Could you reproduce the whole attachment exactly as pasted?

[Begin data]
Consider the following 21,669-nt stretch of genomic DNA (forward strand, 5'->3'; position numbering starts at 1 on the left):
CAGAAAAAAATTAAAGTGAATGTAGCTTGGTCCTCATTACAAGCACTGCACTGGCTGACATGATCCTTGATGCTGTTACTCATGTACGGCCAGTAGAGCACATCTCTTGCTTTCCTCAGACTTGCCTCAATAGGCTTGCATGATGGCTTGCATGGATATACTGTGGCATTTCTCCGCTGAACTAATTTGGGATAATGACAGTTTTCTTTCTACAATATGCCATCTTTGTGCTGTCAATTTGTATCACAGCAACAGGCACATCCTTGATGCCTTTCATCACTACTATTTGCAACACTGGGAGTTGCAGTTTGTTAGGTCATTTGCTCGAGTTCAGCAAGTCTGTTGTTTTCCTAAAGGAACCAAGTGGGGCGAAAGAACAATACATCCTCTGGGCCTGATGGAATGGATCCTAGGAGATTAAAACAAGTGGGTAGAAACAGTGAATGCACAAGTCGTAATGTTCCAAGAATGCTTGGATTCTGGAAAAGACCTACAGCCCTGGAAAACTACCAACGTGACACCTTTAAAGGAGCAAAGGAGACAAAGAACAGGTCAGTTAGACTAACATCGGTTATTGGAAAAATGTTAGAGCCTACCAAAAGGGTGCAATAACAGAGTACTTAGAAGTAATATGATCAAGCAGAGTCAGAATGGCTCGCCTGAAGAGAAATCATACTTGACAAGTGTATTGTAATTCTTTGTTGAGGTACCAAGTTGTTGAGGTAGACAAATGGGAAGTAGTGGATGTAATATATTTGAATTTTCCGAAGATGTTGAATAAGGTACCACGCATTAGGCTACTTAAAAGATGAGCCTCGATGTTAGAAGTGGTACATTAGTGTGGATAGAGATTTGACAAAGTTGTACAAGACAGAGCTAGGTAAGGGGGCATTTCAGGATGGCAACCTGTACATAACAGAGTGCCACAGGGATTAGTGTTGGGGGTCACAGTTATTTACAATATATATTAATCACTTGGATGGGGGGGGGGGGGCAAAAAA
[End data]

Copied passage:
Consider the following 21,669-nt stretch of genomic DNA (forward strand, 5'->3'; position numbering starts at 1 on the left):
CAGAAAAAAATTAAAGTGAATGTAGCTTGGTCCTCATTACAAGCACTGCACTGGCTGACATGATCCTTGATGCTGTTACTCATGTACGGCCAGTAGAGCACATCTCTTGCTTTCCTCAGACTTGCCTCAATAGGCTTGCATGATGGCTTGCATGGATATACTGTGGCATTTCTCCGCTGAACTAATTTGGGATAATGACAGTTTTCTTTCTACAATATGCCATCTTTGTGCTGTCAATTTGTATCACAGCAACAGGCACATCCTTGATGCCTTTCATCACTACTATTTGCAACACTGGGAGTTGCAGTTTGTTAGGTCATTTGCTCGAGTTCAGCAAGTCTGTTGTTTTCCTAAAGGAACCAAGTGGGGCGAAAGAACAATACATCCTCTGGGCCTGATGGAATGGATCCTAGGAGATTAAAACAAGTGGGTAGAAACAGTGAATGCACAAGTCGTAATGTTCCAAGAATGCTTGGATTCTGGAAAAGACCTACAGCCCTGGAAAACTACCAACGTGACACCTTTAAAGGAGCAAAGGAGACAAAGAACAGGTCAGTTAGACTAACATCGGTTATTGGAAAAATGTTAGAGCCTACCAAAAGGGTGCAATAACAGAGTACTTAGAAGTAATATGATCAAGCAGAGTCAGAATGGCTCGCCTGAAGAGAAATCATACTTGACAAGTGTATTGTAATTCTTTGTTGAGGTACCAAGTTGTTGAGGTAGACAAATGGGAAGTAGTGGATGTAATATATTTGAATTTTCCGAAGATGTTGAATAAGGTACCACGCATTAGGCTACTTAAAAGATGAGCCTCGATGTTAGAAGTGGTACATTAGTGTGGATAGAGATTTGACAAAGTTGTACAAGACAGAGCTAGGTAAGGGGGCATTTCAGGATGGCAACCTGTACATAACAGAGTGCCACAGGGATTAGTGTTGGGGGTCACAGTTATTTACAATATATATTAATCACTTGGATGGGGGGGGGGGGGCAAAAAA